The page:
Some viewers may be aware of Atkinson's other very famous and popular series, "Mr. Bean." Let's be clear and explain that there is virtually no relationship between these two shows, which have different premises, a different comedic approach, and are generally aimed at different audiences. To think that Rowan Atkinson successfully completed an engineering degree at Oxford and ended up playing Edmund Blackadder is a stretch, at best. And yet, once you see him in action, you can easily see how this came about. He is like a little kid in class, always wishing to pull the string on the person's clothes sitting next to him, or perhaps placing the proverbial whoopee cushion under the teacher's chair. In a very real way, it all seems a natural, un-acted role for him.

Blackadder season four was voted in 2000 by the British Film Institute as the 16th best British TV series in all the BBC's history. The previous three seasons are every bit as good, and it is likely that the strong political themes underpinning season four played into the rating. Let's just say that, in spite of its occasional crudity and offensiveness (yes, we may be offended at a few things here and there - the show is an equal opportunity lancet), Blackadder must be easily rated as one of the BBC's master productions. It's fun to watch, helps us learn, and perhaps even more, makes us think. But it is simply sheer comedic entertainment that begs for another season. Purchase all the seasons together in this single, remastered set. It will save you a few pounds from buying them one season at a time!
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10 of 12 people found the following review helpful
4.0 out of 5 stars Black Adder, Black Adder, you horrid little man, August 14, 2009
This review is from: The Black Adder Remastered (DVD)
Who knew the War of the Roses was so funny?

Or at least, the first season of "Black Adder" was, as it chronicled an erased era in English history, and the life story of the slimiest, creepiest, least impressive prince ever. Rowan Atkinson brings the legendary Black Adder to life, with plenty of slapstick and bawdy humour -- too bad it doesn't quite measure up to its sequel series.

On the day of the Battle of Bosworth Field, the Duke of York (Brian Blessed) and his son Harry (Robert East) accompanied the king (Peter Cook) into battle. His second son Edmund (Atkinson) hopes to come along, but he oversleeps. The battle is practically over when he arrives, but he succeeds in beheading a knight who tried to take his horse. Unfortunately, it was the king.

His friends Baldrick (Tony Robinson) and Lord Percy Percy (Tim McInnerny) help him cover it up, and to Edmund's delight, his father is made king. He dubs himself the "Black Adder" and decides to one day become king of England... too bad nobody likes him, and the ghost of the late king has decided to play some mind games with him.

But being the Duke of Edinburgh has its own problems. Edmund soon has to deal with a Scottish laird getting his lands, being made the endangered Archbishop of Canterbury, an engagement to an unattractive Infanta, and being accused of witchcraft. Finally, when all his titles but Lord Warden of the Royal Privies are seized, he decides to usurp the throne himself... but unfortunately gets into the grasp of the evillest men in England on the way.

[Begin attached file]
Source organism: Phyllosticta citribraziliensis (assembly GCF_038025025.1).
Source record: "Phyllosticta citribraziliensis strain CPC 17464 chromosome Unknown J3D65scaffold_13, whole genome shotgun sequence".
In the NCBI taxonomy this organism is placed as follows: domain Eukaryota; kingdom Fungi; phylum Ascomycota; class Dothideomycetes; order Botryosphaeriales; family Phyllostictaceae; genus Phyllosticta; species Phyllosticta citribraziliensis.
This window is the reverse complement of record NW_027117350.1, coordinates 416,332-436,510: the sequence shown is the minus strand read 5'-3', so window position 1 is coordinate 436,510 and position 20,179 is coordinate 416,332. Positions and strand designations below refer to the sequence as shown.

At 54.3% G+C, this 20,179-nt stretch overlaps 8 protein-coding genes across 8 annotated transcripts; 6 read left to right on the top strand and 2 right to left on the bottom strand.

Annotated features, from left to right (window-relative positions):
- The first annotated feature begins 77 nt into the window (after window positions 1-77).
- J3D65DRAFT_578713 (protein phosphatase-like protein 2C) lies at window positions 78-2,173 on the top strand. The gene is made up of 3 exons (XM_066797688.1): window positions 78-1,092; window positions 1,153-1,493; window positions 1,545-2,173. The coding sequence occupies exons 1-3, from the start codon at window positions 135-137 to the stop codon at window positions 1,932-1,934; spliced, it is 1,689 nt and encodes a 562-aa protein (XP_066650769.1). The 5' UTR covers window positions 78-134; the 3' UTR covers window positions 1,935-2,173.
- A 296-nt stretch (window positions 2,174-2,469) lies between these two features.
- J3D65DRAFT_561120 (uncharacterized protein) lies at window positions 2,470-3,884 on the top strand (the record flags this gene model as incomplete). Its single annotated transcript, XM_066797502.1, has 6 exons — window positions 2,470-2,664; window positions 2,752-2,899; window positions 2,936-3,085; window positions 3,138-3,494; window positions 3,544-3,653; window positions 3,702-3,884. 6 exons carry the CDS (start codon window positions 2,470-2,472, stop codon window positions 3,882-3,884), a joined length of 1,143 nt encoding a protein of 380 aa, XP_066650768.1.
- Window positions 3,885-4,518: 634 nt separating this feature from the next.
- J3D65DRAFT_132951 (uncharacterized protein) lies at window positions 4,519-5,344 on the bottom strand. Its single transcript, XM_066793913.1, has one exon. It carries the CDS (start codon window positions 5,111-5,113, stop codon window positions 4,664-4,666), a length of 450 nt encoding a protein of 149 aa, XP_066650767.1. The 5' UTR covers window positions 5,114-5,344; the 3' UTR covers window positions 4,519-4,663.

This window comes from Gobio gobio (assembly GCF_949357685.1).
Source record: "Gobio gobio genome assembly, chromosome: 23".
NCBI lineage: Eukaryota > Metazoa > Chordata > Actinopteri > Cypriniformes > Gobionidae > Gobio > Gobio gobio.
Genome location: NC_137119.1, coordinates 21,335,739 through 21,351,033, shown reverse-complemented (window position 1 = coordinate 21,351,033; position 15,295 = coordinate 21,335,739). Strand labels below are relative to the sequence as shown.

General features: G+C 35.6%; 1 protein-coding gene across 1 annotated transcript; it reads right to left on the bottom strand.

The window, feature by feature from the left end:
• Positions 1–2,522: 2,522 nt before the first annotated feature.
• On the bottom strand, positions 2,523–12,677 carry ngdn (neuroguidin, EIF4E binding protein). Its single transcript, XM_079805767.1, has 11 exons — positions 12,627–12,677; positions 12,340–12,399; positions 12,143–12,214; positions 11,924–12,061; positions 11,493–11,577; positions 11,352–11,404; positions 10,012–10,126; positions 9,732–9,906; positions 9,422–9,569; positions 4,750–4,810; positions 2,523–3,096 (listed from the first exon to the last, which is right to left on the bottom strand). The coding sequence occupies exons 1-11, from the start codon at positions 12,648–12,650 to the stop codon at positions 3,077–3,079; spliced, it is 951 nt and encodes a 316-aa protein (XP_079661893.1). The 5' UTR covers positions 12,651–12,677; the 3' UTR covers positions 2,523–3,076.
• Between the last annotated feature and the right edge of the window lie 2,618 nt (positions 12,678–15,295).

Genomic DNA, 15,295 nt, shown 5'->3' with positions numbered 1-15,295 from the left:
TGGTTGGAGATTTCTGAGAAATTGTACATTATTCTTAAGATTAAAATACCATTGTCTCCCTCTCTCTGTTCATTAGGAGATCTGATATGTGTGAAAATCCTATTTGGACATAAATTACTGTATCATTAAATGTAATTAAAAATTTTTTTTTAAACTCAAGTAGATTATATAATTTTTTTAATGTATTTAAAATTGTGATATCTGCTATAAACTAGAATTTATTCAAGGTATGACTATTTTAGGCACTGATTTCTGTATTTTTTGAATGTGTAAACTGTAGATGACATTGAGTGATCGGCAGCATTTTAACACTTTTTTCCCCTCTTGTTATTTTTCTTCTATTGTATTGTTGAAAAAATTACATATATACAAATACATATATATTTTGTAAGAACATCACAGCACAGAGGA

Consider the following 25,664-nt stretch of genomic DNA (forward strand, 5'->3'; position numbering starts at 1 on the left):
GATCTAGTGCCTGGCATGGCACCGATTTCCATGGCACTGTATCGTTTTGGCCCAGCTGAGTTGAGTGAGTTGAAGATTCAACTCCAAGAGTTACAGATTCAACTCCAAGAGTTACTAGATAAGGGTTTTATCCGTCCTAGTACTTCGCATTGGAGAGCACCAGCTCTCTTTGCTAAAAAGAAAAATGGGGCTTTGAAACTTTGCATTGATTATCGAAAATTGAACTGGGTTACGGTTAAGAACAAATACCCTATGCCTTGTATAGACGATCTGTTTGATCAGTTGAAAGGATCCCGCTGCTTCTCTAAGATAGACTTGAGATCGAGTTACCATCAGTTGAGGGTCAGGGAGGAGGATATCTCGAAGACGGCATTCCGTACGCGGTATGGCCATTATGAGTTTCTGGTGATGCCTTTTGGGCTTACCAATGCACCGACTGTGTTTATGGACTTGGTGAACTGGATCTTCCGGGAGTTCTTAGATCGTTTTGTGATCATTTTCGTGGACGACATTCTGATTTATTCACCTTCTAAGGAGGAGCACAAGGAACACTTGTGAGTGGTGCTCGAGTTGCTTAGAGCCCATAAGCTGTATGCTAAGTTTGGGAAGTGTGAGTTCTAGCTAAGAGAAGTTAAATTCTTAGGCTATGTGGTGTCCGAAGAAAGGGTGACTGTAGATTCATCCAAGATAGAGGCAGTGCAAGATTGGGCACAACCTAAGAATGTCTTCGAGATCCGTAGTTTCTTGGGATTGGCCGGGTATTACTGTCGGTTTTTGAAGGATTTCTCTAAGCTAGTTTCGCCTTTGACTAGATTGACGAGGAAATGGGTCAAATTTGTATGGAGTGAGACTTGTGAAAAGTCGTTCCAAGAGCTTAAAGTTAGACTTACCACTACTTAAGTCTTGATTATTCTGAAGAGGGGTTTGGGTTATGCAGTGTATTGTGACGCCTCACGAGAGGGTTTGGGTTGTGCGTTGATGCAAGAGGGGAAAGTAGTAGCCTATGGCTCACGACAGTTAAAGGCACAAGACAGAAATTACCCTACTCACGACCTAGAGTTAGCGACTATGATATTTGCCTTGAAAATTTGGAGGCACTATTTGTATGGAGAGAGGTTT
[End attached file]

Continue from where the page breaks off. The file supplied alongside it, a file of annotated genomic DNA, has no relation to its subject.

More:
"Black Adder" is in some ways the least polished of the series, since the whole idea is pretty new here. But it's a unique sitcom, and handled with the sort of wonky zaniness that the setting demands ("Why, some people over there aren't fighting! They're just lying down!" "They're dead, my lord").

And while the first episode is a bit jumpy, it quickly gains humorous momentum. Lots of hilarious dialogue ("Dear Enemy, may the Lord hate you and all your kind. May you turn orange in hue, and may your head fall off at an awkward moment") and knotted-up storylines, such as Blackadder doing whatever it takes to avoid marrying the Infanta, or selling fake relics as the Archbishop.

Of course, things always go horribly wrong, and the more Edmund attempts, the more disastrous things turn out for him. The last episode is a glorious mixture of Greek Tragedy, Shakespearean history and madcap comedy with some blood and gore, as well as a hilariously ironic final line.

Atkinson is pretty perfect as the slimy, sniveling, creepy, cowardly, inept, whiny-voiced Edmund, who repulses almost everyone around him with both his appearance and personality. Absolutely sterling. Robinson and McInnerny are equally good as his grubby servant and birdbrained pal, and Brian Blessed is wonderfully bombastic as Richard IV.

The first "Black Adder" series is not the funniest of the overall series, but it is a hilarious, crazily funny little comedy series that just gets better as it goes on.
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7 of 8 people found the following review helpful
5.0 out of 5 stars THE FIRST SEASON WILL ALWAYS BE THE BEST......, March 14, 2004
By 
N. N Wahlert "nnwahler" (seattle, wa United States) - See all my reviews
(REAL NAME)   
This review is from: The Black Adder (DVD)
The original "Black Adder" is one of the marvels of contemporary TV comedy (actually, it's now 21 years old). Brimming with imagination, intellect, and that irresistible grotesqueness known as British humor, it has everything going for it. For whatever reason, star Rowan Atkinson decided to quit writing his own material after this series (he relinquished that chore to upstart Ben Elton, whose name--at least in my book--will live in infamy as the man whose scathing 1986 critique of the great Benny Hill helped trigger the demise of the latter's classic sketch series.....it's never good form for one comic to criticize another).
But the present DVD's a wholly different ballgame. The premiere episode in particular is itself worth the price: apart from the title character here being almost as mentally inept as his erstwhile assistant Baldrick, it features the incomparable Peter Cook as a murdered nobleman whose severed head comes back to haunt the twerpish Edmund Blackadder; many series fans are turned off by the visual unbearability of the gory humor. MY constitution's robust enough to withstand it. Indeed, it's an awful pity those cheapos at the BBC cut the series' budget after the first year, forcing all episodes to be videotaped on the same set, episode after episode. Here the combination of interior AND exterior shots provide the necessary variety. (Funny thing--great as British comedy is to many of us Americans, it was ironically their style of TV comedy that led to stateside TV comedy's artistic downfall, with loads of visually stagnant fare.)